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Friday, March 7, 2014

Eleanor Reid reaches Indonesia

[June 17, 1800]  As the Walker was about a mile astern of us, we were much surprised to hear firing of musketry from her, and to see the canoes leaving her in all directions. We did not learn the cause of this until next day, when it was reported that a crow-bar had been taken from one of the party, with which a canoe made off rapidly towards the shore. It was to bring the plunderers back that several muskets were fired at them; and, I am afraid, from what the surgeon said, that several were wounded, if not killed, in the canoe. 

We were extremely sorry to learn this, as it might be detrimental to other navigators passing this way. It had been much better to leave good impressions with these friendly islanders, who did not retaliate hostilities upon the Walker’s people. Having a favourable breeze during the night, next morning we were out of sight of land.

The captain wishes to keep as near the old track as possible, as the least deviation in the night exposed the ships to danger. He also drew the line on Capt. Nicholl’s charts, in case of separation; but as the Walker sailed much better than our ship, it was always in their power to keep company if they wished.

In our progress to the west, being so near the equator, we suffered much from excessive heat, particularly in the night, when we had little wind: the thermometer sometimes stood at ninety-five and one hundred. We had, however, plenty of water, the casks for the use of the prisoners on the passage out being furnished by the owners, were kept on board, when the other stores were returned at Sydney.

We saw islands and land to the south of us every day, from the 19th June until arriving off the New Guinea Cape. On the 24th we had much rain, with heavy squalls, accompanied with thunder and lightning. At day-light next morning, the Walker was not to be seen from our mast-head; it as supposed she had tacked in the night, to avoid a small low island, which our ship passed just at dusk.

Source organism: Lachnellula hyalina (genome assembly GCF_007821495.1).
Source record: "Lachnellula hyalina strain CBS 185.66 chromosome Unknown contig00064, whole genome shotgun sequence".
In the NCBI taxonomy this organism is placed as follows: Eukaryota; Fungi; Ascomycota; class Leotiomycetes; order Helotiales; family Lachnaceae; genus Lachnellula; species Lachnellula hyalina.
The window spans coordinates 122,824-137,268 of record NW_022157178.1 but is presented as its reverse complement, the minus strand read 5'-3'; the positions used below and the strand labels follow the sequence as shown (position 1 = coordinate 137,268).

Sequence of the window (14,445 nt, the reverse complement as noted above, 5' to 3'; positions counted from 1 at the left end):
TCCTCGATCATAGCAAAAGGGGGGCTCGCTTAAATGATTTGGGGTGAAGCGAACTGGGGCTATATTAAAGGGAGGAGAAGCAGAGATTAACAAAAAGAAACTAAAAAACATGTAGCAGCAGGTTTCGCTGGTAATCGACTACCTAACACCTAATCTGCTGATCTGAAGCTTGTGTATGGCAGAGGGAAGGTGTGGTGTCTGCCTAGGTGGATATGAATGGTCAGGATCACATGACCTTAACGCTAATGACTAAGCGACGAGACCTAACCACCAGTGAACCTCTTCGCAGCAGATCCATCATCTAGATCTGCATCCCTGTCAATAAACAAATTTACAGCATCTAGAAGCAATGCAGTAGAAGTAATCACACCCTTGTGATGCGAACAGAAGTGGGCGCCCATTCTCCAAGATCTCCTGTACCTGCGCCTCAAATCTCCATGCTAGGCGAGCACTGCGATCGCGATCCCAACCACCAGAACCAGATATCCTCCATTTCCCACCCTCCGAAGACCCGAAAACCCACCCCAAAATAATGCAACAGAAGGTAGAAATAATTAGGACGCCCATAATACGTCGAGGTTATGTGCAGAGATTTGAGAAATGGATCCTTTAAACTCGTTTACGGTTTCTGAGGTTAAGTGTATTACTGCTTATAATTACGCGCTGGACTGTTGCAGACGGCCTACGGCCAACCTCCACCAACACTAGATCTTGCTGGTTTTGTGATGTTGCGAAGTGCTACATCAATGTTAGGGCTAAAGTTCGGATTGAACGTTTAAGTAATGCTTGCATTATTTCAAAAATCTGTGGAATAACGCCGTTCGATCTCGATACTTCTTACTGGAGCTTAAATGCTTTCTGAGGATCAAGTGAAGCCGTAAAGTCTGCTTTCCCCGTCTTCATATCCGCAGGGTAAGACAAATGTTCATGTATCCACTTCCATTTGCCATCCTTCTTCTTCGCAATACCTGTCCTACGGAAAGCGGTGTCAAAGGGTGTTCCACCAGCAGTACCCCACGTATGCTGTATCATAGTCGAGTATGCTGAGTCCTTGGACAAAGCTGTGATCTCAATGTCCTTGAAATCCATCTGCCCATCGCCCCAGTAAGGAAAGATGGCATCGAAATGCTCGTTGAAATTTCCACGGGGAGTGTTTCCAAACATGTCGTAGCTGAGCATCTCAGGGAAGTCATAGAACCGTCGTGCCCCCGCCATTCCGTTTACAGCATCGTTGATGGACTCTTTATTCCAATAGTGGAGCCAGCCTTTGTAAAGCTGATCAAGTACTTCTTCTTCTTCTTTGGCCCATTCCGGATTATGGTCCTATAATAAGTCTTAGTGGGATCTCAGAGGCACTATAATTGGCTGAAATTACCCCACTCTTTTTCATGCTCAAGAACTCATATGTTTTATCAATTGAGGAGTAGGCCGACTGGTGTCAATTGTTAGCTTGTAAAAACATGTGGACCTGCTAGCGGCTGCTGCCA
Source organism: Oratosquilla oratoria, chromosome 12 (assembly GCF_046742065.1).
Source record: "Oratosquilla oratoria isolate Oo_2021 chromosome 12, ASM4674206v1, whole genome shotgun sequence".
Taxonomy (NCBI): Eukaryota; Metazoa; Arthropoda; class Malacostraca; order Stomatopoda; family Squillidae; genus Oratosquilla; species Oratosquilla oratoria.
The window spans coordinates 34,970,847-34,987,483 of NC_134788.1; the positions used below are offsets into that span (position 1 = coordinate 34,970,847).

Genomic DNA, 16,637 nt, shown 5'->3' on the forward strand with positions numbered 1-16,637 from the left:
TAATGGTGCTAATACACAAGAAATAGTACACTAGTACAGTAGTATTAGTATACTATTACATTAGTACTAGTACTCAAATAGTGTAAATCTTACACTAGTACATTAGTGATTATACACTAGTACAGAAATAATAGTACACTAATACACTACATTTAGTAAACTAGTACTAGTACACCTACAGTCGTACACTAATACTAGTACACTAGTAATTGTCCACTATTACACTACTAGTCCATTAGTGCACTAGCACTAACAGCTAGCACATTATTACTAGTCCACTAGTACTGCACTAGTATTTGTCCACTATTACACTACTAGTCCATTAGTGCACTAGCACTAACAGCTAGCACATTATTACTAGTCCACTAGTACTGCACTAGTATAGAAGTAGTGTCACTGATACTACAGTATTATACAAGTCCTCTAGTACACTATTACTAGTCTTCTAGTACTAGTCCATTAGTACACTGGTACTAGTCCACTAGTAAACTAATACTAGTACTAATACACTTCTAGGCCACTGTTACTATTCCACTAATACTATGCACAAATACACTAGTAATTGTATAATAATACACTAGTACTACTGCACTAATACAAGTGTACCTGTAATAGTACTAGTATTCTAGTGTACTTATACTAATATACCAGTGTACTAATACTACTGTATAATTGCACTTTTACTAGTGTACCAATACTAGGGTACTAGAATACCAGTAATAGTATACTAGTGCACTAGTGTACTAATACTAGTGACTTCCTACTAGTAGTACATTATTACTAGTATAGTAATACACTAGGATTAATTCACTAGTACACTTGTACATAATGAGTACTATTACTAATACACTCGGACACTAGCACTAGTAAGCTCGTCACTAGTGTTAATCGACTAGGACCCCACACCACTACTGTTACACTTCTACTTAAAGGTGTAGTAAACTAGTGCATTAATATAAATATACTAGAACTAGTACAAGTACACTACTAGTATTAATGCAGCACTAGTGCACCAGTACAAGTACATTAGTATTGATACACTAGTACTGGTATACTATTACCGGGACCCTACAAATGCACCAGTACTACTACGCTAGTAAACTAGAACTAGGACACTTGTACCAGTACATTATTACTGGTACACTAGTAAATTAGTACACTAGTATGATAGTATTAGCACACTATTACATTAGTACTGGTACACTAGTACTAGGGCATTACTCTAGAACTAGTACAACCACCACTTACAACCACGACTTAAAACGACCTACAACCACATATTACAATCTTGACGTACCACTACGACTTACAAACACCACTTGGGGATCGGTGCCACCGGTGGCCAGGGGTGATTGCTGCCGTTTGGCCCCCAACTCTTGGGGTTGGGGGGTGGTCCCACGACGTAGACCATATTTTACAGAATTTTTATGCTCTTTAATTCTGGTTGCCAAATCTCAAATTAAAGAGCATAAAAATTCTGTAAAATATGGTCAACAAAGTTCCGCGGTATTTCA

In this track we passed many large trees and drifts: one tree which appeared very straight, was taken on board; but when the root had been sawed off, it was found very soft and full of worms; besides the smell was so offensive, that it was again thrown overboard. A species of cormorant were commonly perched upon these trees; which, when seen at a distance, made us at first imagine them to be canoes with people. Five or six of these birds were seen together upon one tree; they would fly away as soon as our boat approached; no doubt they were attracted by the fish that hovered about the wood.

We had the coast of New Guinea daily in sight on our left, but at too great a distance to make any observations; it appeared in many places very mountainous. On the 29th we passed the islands named, after their discover, Schouting’s Islands [Schouten Islands, named after Willem Schouten, now part of Indonesia as Kepulauan Biak]; they lie off the coast, and have many low, dangerous coral reefs about them, which had been observed, with the advantage of a nearer view, by our captain, when previously in the Cornwallis.

On the morning of the 1st July we were again joined by the Walker, who had tacked, as before supposed. Captain Nicholl and his officers now delivered their letters to us, to forward by the first opportunity for England. He intended to separate from us that evening, and proceed to Dory Harbour; the high land of which was in sight; we accordingly parted, with mutual good wishes for the safety and prosperity of each other.  

Two days after this, having favourable winds, we came in sight of the Cape of Good Hope [Cape Yamarsba], the south-western extremity of New Guinea.

As something was amiss with the ship’s rudder, which could not be rectified at sea, it was judged proper to put into some place for that purpose, and at the same time to fill the empty casks with fresh water to stiffen the ship, for old sailors say, that casks once filled with salt water never become sweet again. For this object the captain steered to make a port upon the island Golilo, which was well known to him formerly. In our way thither, we passed Dampier’s Straits, having the coast of New Guinea (or Papua) on our left, and the island of Waggiou on our right; passing several islands whose names were not known. We then came in sight of Galilo, and in the evening anchored in a harbour called Osso.

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